Toyota has relinquished the title of the world's biggest auto maker, reporting Monday that it sold 10.175 million vehicles worldwide in 2016, fewer than Volkswagen's 10.31 million.
General Motors reports its tally next week. If GM's number falls short, it will be the first time the German auto maker has become No. 1.
It's a milestone achievement despite the taint to VW's reputation from a huge scandal over cheating on emissions tests. Booming China sales helped offset that damage.
Seiji Sugiura, senior auto analyst at Tokai Tokyo Research Institute, said the results highlight the importance of the Chinese market, where few of VW's tainted diesel models are sold, and the popularity of VW's widespread brand portfolio.
"Volkswagen could stay at the top for the next few years," he said.
Toyota's global sales last year were slightly better than in 2015, up 0.2 per cent, but not good enough to beat Volkswagen, which has the Audi, Porsche and Skoda brands, and boosted its global sales 3.8 per cent from the year before. GM makes the Cadillac and Opel cars.
In 2015, Toyota sold 10.15 million vehicles while Volkswagen was second with 9.93 million and Detroit, Michigan-based GM third with 9.8 million.
Sugiura said Toyota still is likely beating VW in terms of profitability. The Japanese auto maker has focused on regional balance in production, lacks the range of brands that VW has, and is cautious about growth to avoid quality lapses.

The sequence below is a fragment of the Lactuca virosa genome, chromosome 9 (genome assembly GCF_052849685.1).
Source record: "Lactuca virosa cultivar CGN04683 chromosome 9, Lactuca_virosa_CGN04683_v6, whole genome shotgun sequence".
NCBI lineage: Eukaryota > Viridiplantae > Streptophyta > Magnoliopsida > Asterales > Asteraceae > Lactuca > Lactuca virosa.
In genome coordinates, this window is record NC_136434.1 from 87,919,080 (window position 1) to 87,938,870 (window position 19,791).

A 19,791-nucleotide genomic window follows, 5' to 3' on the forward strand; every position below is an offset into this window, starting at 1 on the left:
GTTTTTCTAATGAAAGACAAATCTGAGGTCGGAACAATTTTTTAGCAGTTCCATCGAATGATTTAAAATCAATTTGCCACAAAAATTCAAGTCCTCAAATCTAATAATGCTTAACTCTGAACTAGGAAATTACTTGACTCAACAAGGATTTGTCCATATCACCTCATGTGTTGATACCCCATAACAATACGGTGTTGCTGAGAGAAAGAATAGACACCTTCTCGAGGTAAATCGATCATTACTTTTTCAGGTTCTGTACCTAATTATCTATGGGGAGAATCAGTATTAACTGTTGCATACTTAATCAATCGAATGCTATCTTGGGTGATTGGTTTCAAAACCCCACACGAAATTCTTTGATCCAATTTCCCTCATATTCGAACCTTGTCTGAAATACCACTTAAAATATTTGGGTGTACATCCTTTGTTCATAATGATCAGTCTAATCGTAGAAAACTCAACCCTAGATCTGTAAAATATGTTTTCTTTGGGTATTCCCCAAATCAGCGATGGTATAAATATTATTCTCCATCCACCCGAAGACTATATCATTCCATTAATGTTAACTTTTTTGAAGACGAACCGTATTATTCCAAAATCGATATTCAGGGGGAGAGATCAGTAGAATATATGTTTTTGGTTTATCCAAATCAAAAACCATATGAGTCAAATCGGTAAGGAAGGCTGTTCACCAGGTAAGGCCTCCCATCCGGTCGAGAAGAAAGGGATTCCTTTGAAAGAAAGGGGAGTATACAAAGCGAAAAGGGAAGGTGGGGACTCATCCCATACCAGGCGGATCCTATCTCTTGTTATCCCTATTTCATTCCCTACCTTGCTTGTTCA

GM also is seeing strong growth in China, as are other auto makers like Nissan Motor Co. and Hyundai Motor Co., Sugiura said.
Toyota's vehicle sales in Japan grew in 2016, but the domestic market is relatively small compared to the U.S. and China. Toyota sales fell on-year in the U.S., but they rose in China.
GM was the top-selling auto maker for more than seven decades until Toyota, which makes the Camry sedan, Prius hybrid and Lexus luxury models, surpassed it in 2008.
Toyota held the global auto crown for the past four years after falling behind GM in 2011, when production was hit by a quake and tsunami in northeastern Japan.
Toyota officials have repeatedly said they are not concerned with being No. 1 and just want to make good cars. Volkswagen was keen to dethrone Toyota but disavowed that goal after CEO Martin Winterkorn lost his job over the emissions scandal.
"At Toyota, we are not focused on chasing volume. We believe that our sales volume is just the result of our focus on making ever-better cars and providing better customer experiences," Toyota said in a statement.
"Our goal is to be No. 1 with consumers by engineering and producing ever-better cars. We are grateful to every customer who has chosen a Toyota vehicle."
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